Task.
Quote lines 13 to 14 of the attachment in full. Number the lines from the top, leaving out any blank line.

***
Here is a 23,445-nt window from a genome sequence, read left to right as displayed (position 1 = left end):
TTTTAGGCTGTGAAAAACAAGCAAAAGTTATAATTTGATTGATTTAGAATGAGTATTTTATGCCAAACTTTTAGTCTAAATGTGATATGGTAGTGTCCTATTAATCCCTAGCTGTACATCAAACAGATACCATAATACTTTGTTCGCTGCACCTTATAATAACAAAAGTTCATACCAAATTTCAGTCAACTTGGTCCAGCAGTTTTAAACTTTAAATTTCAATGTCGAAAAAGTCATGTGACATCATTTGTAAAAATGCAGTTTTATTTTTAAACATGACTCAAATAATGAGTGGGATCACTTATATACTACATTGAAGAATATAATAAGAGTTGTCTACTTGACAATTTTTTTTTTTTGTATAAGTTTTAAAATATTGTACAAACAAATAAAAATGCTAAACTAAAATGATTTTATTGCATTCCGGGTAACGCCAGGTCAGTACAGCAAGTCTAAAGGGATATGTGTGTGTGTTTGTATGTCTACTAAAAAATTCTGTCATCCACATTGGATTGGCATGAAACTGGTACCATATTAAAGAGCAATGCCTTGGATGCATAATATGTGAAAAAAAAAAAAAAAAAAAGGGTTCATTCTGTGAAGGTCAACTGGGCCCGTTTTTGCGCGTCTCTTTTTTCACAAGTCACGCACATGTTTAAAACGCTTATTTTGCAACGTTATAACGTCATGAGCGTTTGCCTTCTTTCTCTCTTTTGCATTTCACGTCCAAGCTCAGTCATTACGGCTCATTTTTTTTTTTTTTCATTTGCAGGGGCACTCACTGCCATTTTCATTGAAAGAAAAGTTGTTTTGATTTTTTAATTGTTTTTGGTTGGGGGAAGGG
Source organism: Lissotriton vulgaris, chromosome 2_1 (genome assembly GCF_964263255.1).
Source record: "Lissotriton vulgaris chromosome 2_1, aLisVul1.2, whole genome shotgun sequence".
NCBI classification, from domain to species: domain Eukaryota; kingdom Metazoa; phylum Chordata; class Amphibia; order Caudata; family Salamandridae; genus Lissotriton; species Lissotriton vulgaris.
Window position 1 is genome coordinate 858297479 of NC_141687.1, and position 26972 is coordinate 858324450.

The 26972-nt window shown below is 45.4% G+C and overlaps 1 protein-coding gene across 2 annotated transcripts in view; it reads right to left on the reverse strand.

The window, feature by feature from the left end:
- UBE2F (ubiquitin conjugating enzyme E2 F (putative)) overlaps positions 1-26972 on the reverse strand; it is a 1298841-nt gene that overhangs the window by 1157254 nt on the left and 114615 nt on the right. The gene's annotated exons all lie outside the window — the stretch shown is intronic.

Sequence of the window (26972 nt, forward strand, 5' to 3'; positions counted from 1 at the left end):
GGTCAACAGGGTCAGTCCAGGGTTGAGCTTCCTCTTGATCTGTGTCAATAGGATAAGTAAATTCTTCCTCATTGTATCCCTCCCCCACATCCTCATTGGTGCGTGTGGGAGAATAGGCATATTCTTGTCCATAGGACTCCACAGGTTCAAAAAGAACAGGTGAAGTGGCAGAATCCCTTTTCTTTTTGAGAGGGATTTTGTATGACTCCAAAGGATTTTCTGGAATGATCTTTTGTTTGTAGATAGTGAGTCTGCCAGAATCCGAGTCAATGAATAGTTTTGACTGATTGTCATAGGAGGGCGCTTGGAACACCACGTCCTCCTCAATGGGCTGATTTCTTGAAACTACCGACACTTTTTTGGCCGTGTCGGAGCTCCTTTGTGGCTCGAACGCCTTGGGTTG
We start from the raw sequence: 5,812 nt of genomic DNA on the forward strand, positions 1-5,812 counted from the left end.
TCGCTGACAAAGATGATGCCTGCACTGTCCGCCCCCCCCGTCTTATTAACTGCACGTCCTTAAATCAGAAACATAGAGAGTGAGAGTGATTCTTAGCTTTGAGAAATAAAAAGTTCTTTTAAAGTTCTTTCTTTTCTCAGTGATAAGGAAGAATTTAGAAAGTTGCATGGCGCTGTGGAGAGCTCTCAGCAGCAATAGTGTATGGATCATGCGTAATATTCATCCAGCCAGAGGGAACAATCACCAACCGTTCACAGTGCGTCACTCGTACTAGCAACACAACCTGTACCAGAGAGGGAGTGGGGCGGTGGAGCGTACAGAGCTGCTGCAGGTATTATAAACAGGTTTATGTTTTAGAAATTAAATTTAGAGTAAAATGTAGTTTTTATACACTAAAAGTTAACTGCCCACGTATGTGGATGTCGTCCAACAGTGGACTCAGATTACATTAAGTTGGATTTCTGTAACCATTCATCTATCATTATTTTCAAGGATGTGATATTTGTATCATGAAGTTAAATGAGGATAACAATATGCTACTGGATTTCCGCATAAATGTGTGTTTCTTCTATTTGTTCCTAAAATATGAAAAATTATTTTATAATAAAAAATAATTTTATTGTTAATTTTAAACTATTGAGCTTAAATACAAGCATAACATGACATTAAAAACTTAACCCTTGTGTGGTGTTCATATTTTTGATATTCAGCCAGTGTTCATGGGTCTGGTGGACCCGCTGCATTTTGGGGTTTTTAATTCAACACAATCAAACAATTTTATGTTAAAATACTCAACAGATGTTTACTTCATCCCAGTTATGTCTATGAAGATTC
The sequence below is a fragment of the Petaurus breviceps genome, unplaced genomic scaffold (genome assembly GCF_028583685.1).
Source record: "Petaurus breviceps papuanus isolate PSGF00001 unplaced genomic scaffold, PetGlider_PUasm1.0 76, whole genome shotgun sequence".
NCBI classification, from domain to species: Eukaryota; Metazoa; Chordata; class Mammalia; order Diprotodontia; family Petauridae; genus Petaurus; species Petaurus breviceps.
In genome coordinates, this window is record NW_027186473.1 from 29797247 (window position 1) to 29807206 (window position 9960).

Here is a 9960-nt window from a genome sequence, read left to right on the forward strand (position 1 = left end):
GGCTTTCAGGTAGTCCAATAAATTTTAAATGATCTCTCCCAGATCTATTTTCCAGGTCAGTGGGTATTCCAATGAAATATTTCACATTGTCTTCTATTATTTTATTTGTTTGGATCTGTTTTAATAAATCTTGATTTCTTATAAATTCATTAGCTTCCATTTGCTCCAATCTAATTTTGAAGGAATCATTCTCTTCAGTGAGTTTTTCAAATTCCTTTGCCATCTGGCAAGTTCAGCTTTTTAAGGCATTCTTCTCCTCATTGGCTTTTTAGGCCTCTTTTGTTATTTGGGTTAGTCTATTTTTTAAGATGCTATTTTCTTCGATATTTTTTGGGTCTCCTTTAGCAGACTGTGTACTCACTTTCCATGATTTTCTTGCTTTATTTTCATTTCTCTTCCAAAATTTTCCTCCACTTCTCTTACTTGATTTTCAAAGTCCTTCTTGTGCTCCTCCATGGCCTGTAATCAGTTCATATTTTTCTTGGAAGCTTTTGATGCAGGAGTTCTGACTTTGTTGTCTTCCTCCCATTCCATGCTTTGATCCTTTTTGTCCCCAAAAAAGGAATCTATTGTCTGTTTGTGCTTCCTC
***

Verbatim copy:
TCGCTGACAAAGATGATGCCTGCACTGTCCGCCCCCCCCGTCTTATTAACTGCACGTCCTTAAATCAGAAACATAGAGAGTGAGAGTGATTCTTAGCTTTGAGAAATAAAAAGTTCTTTTAAAGTTCTTTCTTTTCTCAGTGATAAGGAAGAATTTAGAAAGTTGCATGGCGCTGTGGAGAGCTCTCAGCAGCAATAGTGTATGGATCATGCGTAATATTCATCCAGCCAGAGGGAACAATCACCAACCGTTCACAGTGCGTCACTCGTACTAGCAACACAACCTGTACCAGAGAGGGAGTGGGGCGGTGGAGCGTACAGAGCTGCTGCAGGTATTATAAACAGGTTTATGTTTTAGAAATTAAATTTAGAGTAAAATGTAGTTTTTATACACTAAAAGTTAACTGCCCACGTATGTGGATGTCGTCCAACAGTGGACTCAGATTACATTAAGTTGGATTTCTGTAACCATTCATCTATCATTATTTTCAAGGATGTGATATTTGTATCATGAAGTTAAATGAGGATAACAATATGCTACTGGATTTCCGCATAAATGTGTGTTTCTTCTATTTGTTCCTAAAATATGAAAAATTATTTTATAATAAAAAATAATTTTATTGTTAATTTTAAACTATTGAGCTTAAATACAAGCATAACATGACATTAAAAACTTAACCCTTGTGTGGTGTTCATATTTTTGATATTCAGCCAGTGTTCATGGGTCTGGTGGACCCGCTGCATTTTGGGGTTTTTAATTCAACACAATCAAACAATTTTATGTTAAAATACTCAACAGATGTTTACTTCATCCCAGTTATGTCTATGAAGATTC
The sequence below is a fragment of the Petaurus breviceps genome, unplaced genomic scaffold (genome assembly GCF_028583685.1).